I would hire a car and drive from LA to SF. If I was 23 I would LOVE Santa Cruz (loved it anyway actually). Also Sonoma and Napa are great if he is into wine, but prob a bit expensive. The whole Big Sur/Monterey/Carmel bit is lovely, a v dramatic drive. Has he considered hiring a camper van type thing instead of a car then accommodation would be included.

Does he have his own house/flat (rented or owned)? We did a house swap from London to SF and swapped cars too, check out if it is appropriate. It was brilliant, we didn't have to pay for accommodation or car hire so when we went to other places it meant we could afford to really splash out.

Philippat · 14/04/2003 14:51

Motel 6! (sorry too lazy to do links). Some are more expensive than others (the ones in the big cities) but if you plan where you stay, it can be cheap but fine ($40 or so). Camping in national parks I can also recommend - very cheap and on a honour system of payment usually. Fairly basic but beautiful, however it relies on you never having seen any US horror movies or the Xfiles as you really are on your own! There's a chain of campsites called KOA which sometimes have cabins - no idea how expensive, as I seem to remember just a tent with them was a bit pricey but can be very central.

Car hire can be cheap if you go for a small model without the added extras (although be wary of not accepting CDW as that could get very expensive if you hit someone), especially as gas is so cheap. Hiring an RV is very expensive but if they are more into roughing it, you can fit a blow up mattress into the back of a mini van (a sort of espace sized car) if you move the seats. Hiring a car at the airport or a city is more expensive than in medium-sized towns, and there are rent-a-wreck type places.

Personally, I wouldn't travel Greyhound, but trains are not an option (much more expensive than hiring a car). There used to be a hippy type bus that travelled between San Diego and Seattle called Green Tortoise which was supposed to be great fun but no idea if that still exists.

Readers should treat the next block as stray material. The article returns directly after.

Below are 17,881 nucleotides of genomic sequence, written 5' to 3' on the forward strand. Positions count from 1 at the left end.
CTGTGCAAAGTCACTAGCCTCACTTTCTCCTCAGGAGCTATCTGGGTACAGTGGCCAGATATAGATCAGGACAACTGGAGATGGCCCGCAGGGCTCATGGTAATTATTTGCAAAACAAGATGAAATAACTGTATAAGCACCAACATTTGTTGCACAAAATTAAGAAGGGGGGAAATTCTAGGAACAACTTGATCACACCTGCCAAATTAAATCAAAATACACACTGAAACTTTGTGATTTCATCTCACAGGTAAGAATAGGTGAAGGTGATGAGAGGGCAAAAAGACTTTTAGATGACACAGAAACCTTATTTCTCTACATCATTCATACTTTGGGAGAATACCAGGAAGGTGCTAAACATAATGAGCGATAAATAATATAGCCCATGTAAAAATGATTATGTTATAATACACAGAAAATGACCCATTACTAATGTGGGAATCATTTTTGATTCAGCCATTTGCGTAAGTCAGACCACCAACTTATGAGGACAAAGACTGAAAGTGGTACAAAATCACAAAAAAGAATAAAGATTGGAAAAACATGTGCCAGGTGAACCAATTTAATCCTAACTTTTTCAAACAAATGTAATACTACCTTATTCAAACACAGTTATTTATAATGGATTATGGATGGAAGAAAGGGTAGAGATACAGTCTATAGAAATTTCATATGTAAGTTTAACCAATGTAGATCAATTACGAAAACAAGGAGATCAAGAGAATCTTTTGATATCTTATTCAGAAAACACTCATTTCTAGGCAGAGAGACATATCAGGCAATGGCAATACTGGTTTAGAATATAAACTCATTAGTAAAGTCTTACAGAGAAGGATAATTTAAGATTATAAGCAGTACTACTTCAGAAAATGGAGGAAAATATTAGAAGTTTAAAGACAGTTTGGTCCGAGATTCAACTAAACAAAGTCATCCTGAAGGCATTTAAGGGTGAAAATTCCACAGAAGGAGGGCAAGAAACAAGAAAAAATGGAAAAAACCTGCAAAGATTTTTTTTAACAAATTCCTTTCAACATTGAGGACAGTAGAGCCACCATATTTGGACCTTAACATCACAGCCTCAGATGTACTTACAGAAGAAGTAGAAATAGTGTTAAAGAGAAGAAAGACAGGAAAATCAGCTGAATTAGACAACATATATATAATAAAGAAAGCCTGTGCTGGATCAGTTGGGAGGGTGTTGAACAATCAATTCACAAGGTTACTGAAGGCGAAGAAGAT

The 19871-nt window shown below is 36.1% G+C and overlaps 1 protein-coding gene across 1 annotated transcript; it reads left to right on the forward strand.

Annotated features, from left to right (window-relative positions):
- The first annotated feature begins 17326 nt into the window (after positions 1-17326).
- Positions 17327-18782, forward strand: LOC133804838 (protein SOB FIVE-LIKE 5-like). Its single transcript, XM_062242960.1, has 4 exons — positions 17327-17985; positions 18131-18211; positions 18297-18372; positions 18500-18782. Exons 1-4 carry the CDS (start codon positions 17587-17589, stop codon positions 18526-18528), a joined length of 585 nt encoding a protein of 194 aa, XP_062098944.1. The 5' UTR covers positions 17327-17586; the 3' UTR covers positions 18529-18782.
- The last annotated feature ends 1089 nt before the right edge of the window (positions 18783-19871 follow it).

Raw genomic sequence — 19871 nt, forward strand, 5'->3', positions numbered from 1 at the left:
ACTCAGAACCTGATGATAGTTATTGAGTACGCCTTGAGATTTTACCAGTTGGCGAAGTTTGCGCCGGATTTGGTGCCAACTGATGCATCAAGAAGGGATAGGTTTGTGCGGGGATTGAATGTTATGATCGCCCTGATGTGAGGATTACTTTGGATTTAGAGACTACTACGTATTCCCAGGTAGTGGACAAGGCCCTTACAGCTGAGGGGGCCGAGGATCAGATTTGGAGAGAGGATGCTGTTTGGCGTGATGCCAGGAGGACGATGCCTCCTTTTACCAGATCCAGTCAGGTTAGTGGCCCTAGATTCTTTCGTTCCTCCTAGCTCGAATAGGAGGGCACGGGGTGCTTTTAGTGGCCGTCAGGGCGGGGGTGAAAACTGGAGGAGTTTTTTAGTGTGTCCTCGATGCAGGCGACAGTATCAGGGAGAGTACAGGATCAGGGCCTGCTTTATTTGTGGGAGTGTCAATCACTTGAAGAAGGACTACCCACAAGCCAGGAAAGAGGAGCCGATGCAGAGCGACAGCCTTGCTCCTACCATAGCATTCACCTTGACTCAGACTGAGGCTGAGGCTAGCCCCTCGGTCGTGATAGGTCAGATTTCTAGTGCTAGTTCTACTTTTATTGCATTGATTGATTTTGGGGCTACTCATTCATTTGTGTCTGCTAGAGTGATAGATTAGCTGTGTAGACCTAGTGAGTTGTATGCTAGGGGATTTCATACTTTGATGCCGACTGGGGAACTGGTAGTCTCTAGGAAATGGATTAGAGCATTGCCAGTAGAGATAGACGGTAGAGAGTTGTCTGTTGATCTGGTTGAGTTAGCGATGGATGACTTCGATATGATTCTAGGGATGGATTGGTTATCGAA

Food can be cheap, so it doesn't really make an expensive holiday.

Route 101 from LA to SF is gorgeous but quite scenic and empty rather than the thrill of americana. At 23, is that what they want? They might be better heading south down the surfing coast to San Diego (not a place to be at the minute if you're anti-war)and popping into Mexico (you can get into Tijuana without a passport - it's tacky but it's wild). Or through Death Valley/over to Big Bear ski & mountain biking through to Las Vegas (the cheapest place in the world to stay).

Meanmum · 14/04/2003 15:49

You can get The Rough Guide and Lonely Planet guides from your local library. They even have them on sale sometimes. We have a couple on the US (but they're a few years old) so your son can certainly borrow them if he wants. We're obviously not using them at the moment and I really have no issue loaning them out. Just tell me where to post them. I'm not sure how you do that but I think I saw somewhere that you contact mumsnet direct and they can pass on my email account and we can go from there.

suedonim · 15/04/2003 13:31

An abundance of ideas, thank you. I'll probably pass on the house exchange for now as ds is living in our house while we're living abroad. I've done a houseswap in the UK before and it is a good idea, though, which maybe dh and I will do in the future!!

Meanmum, that's a very generous offer. I hope you don't mind if I don't take you up on it as our mail is being redirected and I wouldn't want to risk them going missing. Thank you for being so kind.

OP posts:
Meanmum · 15/04/2003 14:03

Suedonim - no problem at all. Definitely get them to check out the library for copies though.